Data collection and analysis were supported by grants awarded to JEG by the National Institutes of Health (R01 AG040211 and P30 AG008051), the Morris and Alma Schapiro Fund, and the New York State Department of Health (DOH-2011-1004010353).
All authors contributed toward data analysis, drafting and critically revising the paper and agree to be accountable for all aspects of the work.
The authors report no conflicts of interest in this work.
Cournot M, Marquié JC, Ansiau D, et al. Relation between body mass index and cognitive function in healthy middle-aged men and women. Neurology. 2006;67(7):1208–1214.
Gunstad J, Paul RH, Cohen RA, Tate DF, Spitznagel MB, Gordon E. Elevated body mass index is associated with executive dysfunction in otherwise healthy adults. Compr Psychiatry. 2007;48(1):57–61.
Mrak RE. Alzheimer-type neuropathological changes in morbidly obese elderly individuals. Clin Neuropathol. 2009;28(1):40–45.
Ho AJ, Raji CA, Becker JT, et al; Cardiovascular Health Study; ADNI. Obesity is linked with lower brain volume in 700 AD and MCI patients. Neurobiol Aging. 2010;31(8):1326–1339.
Raji CA, Ho AJ, Parikshak NN, et al. Brain structure and obesity. Hum Brain Mapp. 2010;31(3):353–364.
Whitmer RA, Gunderson EP, Quesenberry CP Jr, Zhou J, Yaffe K. Body mass index in midlife and risk of Alzheimer disease and vascular dementia. Curr Alzheimer Res. 2007;4(2):103–109.
Miller AA, Spencer SJ. Obesity and neuroinflammation: a pathway to cognitive impairment. Brain Behav Immun. 2014;42:10–21.
Whitmer RA, Gustafson DR, Barrett-Connor E, Haan MN, Gunderson EP, Yaffe K. Central obesity and increased risk of dementia more than three decades later. Neurology. 2008;71(14):1057–1064.
Smith E, Hay P, Campbell L, Trollor JN. A review of the association between obesity and cognitive function across the lifespan: implications for novel approaches to prevention and treatment. Obes Rev. 2011;12(9):740–755.
Hsu YH, Liang CK, Chou MY, et al. Association of cognitive impairment, depressive symptoms and sarcopenia among healthy older men in the veterans retirement community in southern Taiwan: a cross-sectional study. Geriatr Gerontol Int. 2014;14 (Suppl 1):102–108.
Tolea MI, Galvin JE. Sarcopenia and impairment in cognitive and physical performance. Clin Interv Aging. 2015;10:663–671.
Scherder EJ, Eggermont LH, Geuze RH, Vis J, Verkerke GJ. Quadriceps strength and executive functions in older women. Am J Phys Med Rehabil. 2010;89(6):458–463.
Canon ME, Crimmins EM. Sex differences in the association between muscle quality, inflammatory markers, and cognitive decline. J Nutr Health Aging. 2011;15(8):695–698.
Roubenoff R. Exercise, sarcopenia, cognition, and mood. Nestle Nutr Workshop Ser Clin Perform Programme. 2002;6:151–159; discussion 160–162.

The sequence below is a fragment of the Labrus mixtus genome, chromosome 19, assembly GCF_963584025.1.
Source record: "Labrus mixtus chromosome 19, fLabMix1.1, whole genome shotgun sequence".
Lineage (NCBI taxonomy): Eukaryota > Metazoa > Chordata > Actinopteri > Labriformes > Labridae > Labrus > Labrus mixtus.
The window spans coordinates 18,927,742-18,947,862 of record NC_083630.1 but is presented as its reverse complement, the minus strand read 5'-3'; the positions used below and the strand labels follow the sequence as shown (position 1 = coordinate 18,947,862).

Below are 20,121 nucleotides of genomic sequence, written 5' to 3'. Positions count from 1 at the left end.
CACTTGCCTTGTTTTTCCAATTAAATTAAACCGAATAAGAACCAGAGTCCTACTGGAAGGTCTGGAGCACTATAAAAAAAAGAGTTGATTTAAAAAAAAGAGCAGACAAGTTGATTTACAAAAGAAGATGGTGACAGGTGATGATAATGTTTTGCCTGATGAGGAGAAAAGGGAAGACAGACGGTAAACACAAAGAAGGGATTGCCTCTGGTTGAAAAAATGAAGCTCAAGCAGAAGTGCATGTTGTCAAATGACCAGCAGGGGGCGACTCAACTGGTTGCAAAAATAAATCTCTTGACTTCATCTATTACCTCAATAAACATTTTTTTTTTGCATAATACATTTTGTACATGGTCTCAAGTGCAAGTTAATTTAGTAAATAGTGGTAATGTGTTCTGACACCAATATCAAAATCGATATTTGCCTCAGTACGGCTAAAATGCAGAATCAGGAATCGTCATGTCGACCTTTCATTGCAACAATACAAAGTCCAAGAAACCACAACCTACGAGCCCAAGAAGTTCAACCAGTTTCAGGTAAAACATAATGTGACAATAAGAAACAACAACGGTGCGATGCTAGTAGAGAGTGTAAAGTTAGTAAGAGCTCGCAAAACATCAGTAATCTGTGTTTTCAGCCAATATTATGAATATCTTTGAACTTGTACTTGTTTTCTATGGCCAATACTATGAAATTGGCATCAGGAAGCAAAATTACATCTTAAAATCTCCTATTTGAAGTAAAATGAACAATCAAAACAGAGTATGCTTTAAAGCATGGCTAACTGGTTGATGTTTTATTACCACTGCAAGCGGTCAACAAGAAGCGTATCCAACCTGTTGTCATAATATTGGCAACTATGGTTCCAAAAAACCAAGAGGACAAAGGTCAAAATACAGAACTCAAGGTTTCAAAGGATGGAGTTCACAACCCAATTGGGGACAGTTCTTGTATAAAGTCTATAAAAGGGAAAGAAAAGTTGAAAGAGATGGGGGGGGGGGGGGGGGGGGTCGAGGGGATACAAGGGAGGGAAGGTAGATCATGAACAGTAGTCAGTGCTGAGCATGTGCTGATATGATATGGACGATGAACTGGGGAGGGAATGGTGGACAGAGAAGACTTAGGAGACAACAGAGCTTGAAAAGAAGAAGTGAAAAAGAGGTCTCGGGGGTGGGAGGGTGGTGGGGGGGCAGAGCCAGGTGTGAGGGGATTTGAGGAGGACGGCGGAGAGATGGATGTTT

Berr C, Balansard B, Arnaud J, Roussel AM, Alpérovitch A. Cognitive decline is associated with systemic oxidative stress: the EVA study. Etude du Vieillissement Artériel. J Am Geriatr Soc. 2000;48(10):1285–1291.
Dimitriadis G, Mitrou P, Lambadiari V, Maratou E, Raptis SA. Insulin effects in muscle and adipose tissue. Diabetes Res Clin Pract. 2011;93 (Suppl 1):S52–S59.
Geroldi C, Frisoni GB, Paolisso G, et al. Insulin resistance in cognitive impairment: the InCHIANTI study. Arch Neurol. 2005;62(7):1067–1072.
Burns JM, Johnson DK, Watts A, Swerdlow RH, Brooks WM. Reduced lean mass in early Alzheimer disease and its association with brain atrophy. Arch Neurol. 2010;67(4):428–433.
Kilgour AH, Ferguson KJ, Gray CD, et al. Neck muscle cross-sectional area, brain volume and cognition in healthy older men: a cohort study. BMC Geriatr. 2013;13:20.
Alfaro-Acha A, Al Snih S, Raji MA, Kuo YF, Markides KS, Ottenbacher KJ. Handgrip strength and cognitive decline in older Mexican Americans. J Gerontol A Biol Sci Med Sci. 2006;61(8):859–865.
Boyle PA, Buchman AS, Wilson RS, Leurgans SE, Bennett DA. Association of muscle strength with the risk of Alzheimer disease and the rate of cognitive decline in community-dwelling older persons. Arch Neurol. 2009;66(11):1339–1344.
Johnson DK, Wilkins CH, Morris JC. Accelerated weight loss may precede diagnosis in Alzheimer disease. Arch Neurol. 2006;63(9):1312–1317.
Sanderlin AH, Alsibai A, Bozoki A. The effect of obesity on severity of cognitive impairment and neuropsychiatric symptoms in MCI subjects (I12-4B). Neurology. 2015;84(14 Suppl).
Levine ME, Crimmins EM. Sarcopenic obesity and cognitive functioning: the mediating roles of insulin resistance and inflammation? Curr Gerontol Geriatr Res. 2012;2012:826398.
Newman AB, Kupelian V, Visser M, et al. Strength, but not muscle mass, is associated with mortality in the health, aging and body composition study cohort. J Gerontol A Biol Sci Med Sci. 2006;61(1):72–77.